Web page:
Photos of the Soujourn peddlers rafting along the Lehigh River.
By AL ZAGOFSKY TN Correspondent firstname.lastname@example.org
It's adieu to the borough of Jim Thorpe as a contingent of 340 cyclists head into the homestretch of the weeklong 2010 Greenway Sojourn. The pedalers took a two-day respite from cycling to enjoy the history, culture and recreation of the 19th century-styled historic town.
The Greenway Sojourn is covering 30 to 50 miles a day. It began last Saturday evening at an overnight berth on the Battleship New Jersey in Camden, N.J., where it will conclude tomorrow, after covering 350 miles pedaling 250 of those miles by bicycle, with the balance by bus and train.
After leaving Battleship New Jersey Sunday morning, the sojourn loosened up on the Schuylkill River Trail to the John James Audubon Homestead, and continued on the Perkiomen Rail-Trail to Pottsville arriving Monday evening on a 20-mile completed section of the Schuylkill River Trail just north of Reading. On Tuesday, six buses and several trucks ferried the sojourn to the Lehigh Gorge State Park trailhead at White Haven for a ride to Jim Thorpe.
Brutal pedaling days, peaking at 96 degrees, proved to be too much for some of the less durable pedalers, who opted to forego the 26-mile Lehigh Gorge ride and instead, took a bus directly to Jim Thorpe. Those who remained, enjoyed a downhill, tree-line rail-trail featuring scenic stops at the remains of the Lehigh Canal locks.
"We chose Jim Thorpe as a destination because of the great trails: the Lehigh Gorge, the D&L, and the Switchback," said Tom Sexton, northeastern director for the Rails to Trails Conservancy. "It's got so much to do: music at the Opera House, the No. 9 Mine and Museum, the Mauch Chunk Museum, the Asa Packer Mansion. Plus, it has enough restaurants to support a group our size."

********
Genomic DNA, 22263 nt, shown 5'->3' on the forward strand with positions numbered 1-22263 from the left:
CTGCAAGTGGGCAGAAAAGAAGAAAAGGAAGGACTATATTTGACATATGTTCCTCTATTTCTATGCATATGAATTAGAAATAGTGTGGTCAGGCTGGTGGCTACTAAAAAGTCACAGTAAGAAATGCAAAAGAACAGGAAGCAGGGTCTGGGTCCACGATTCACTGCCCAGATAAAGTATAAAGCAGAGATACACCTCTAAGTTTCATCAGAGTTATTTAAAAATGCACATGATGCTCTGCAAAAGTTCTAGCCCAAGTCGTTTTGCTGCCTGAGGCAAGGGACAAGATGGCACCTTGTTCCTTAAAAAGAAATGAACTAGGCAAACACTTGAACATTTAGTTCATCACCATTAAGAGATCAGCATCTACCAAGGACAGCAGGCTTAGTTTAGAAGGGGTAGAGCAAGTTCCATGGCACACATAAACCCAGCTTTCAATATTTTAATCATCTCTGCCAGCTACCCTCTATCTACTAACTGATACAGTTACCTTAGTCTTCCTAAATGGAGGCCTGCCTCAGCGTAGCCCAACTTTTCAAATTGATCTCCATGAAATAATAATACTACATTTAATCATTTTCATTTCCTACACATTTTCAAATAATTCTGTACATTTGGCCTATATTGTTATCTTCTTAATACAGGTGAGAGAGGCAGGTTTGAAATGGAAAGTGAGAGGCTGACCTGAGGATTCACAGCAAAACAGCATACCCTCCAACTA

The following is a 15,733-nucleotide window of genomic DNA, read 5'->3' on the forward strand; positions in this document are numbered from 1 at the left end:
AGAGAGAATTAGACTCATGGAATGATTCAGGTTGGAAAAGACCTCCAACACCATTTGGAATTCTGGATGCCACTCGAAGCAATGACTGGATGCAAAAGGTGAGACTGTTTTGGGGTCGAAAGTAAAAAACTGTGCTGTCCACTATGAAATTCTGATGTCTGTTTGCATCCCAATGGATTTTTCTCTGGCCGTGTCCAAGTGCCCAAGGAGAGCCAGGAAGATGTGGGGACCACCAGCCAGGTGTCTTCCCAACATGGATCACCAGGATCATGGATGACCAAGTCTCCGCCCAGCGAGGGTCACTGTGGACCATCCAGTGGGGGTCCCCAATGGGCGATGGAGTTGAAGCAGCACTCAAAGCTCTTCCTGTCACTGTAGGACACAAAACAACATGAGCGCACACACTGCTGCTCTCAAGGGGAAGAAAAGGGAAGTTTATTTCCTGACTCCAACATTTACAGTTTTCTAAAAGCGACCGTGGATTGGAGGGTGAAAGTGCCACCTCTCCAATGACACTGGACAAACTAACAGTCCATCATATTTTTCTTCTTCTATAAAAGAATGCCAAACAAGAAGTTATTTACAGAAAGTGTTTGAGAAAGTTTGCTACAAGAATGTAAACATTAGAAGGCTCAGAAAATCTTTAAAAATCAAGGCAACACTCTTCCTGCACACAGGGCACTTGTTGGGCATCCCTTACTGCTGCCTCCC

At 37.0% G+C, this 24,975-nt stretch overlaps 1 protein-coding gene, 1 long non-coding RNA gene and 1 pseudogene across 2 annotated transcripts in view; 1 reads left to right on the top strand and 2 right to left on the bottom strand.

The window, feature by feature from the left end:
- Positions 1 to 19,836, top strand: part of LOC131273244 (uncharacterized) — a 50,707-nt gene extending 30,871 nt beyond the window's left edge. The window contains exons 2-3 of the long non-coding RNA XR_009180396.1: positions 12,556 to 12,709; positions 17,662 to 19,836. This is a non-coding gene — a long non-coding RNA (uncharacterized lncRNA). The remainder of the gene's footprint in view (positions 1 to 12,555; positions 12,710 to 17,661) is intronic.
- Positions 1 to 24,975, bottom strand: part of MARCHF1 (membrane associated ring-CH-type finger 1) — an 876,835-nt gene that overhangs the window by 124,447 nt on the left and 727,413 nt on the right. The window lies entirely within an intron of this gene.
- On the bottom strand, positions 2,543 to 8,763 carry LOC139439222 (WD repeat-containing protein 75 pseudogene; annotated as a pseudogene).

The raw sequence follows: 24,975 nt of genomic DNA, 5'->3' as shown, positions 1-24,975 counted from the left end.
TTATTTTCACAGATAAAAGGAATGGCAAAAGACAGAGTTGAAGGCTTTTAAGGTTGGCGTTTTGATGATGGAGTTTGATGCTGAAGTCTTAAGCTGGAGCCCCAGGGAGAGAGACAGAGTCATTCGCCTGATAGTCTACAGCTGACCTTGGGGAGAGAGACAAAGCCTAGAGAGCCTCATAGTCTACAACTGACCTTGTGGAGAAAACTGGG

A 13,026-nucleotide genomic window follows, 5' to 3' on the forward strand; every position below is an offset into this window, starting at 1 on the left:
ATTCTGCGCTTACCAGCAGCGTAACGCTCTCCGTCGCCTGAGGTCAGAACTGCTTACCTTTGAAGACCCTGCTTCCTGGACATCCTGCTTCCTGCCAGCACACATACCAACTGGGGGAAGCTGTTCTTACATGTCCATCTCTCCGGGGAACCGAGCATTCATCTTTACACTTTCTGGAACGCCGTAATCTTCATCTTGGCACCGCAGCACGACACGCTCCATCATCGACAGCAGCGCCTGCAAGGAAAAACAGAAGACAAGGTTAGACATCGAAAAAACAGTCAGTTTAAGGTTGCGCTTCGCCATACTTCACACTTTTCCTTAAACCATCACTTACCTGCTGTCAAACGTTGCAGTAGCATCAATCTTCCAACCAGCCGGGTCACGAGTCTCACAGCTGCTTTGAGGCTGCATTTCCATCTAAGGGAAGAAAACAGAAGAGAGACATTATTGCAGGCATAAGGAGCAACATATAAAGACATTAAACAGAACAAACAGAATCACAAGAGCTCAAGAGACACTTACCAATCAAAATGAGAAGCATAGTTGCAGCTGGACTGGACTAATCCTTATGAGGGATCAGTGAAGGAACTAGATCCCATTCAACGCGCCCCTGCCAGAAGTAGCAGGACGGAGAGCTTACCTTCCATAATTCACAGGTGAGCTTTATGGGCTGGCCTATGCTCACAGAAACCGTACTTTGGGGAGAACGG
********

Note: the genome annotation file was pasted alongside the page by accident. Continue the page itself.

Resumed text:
"In Jim Thorpe, it was a little cooler," said Sexton. "We found people were extra friendly, knowing that the sojourners are coming a long way and its hot conditions."
He said people were offered rides up the hill from strangers who learned of the makeshift campsite at Sam Miller Field.
The sojourn spent two days relaxing in Jim Thorpe.
"That's the topping for all the great attractions here," Sexton continued. "We've had a special setup with the Old Mauch Chunk Jail, which is usually closed midweek, but they opened up. We went early to the Asa Packer Mansion. They accommodated us there. The No. 9 Mine opened early for us. We had half our group go there. A lot of people went to the Mauch Chunk Museum. Quite a few folks went out to Mauch Chunk Lake Park."
The sojourn was a place for meeting people and making friends. Relationships are built by the sojourn people keep coming back because it is such a unique ride, Sexton said.
"It is not your normal bicycle ride, where you are on the road going from town to town. It is really different," he added.
"This sojourn has been one of the hottest ones. July is always hot but we haven't had a good soaking rain to cool us off. There's nothing better when it's really, really hot, just to have a nice rain while you're bicycling, although it's not good when you are setting up or taking down your tent."
This year's heat was a factor in causing some early drop outs.
"A 90-year-old man I'm not kidding, he hung it up today," said Sexton, "He was with his daughter and his 12-year-old granddaughter. The granddaughter has asthma, so they didn't want to push it. They made the ride to Jim Thorpe."
The sojourn sported a parade of pedal power variants: bicycles, tandems, tagalongs, trikes, recumbents, and tandem recumbents. Half the throng bested 50 years old, while a handful were under 10 years old. The youngest, a 5-year-old, rode in a pull-along basket.
The Greenway Sojourn's last visit to Jim Thorpe was in 2006 when they stayed at Mauch Chunk Lake Park.
"We decided that instead of running buses back and forth, we'd camp at Sam Miller Field," noted Sexton. "The Jim Thorpe Athletic Association really made this trip to Jim Thorpe possible for us. They opened the field and were really helpful. It's another unique place that we stay that people are surprised at, and it's only four blocks from the downtown although that last block requires us to climb a mountain."
During their two-day Jim Thorpe respite, the sojourners enjoyed dinner and theater with an exclusive booking of the Australian band, the Greencards, at the Mauch Chunk Opera House, and rafting the Lehigh River with Pocono Whitewater a sponsor of the event.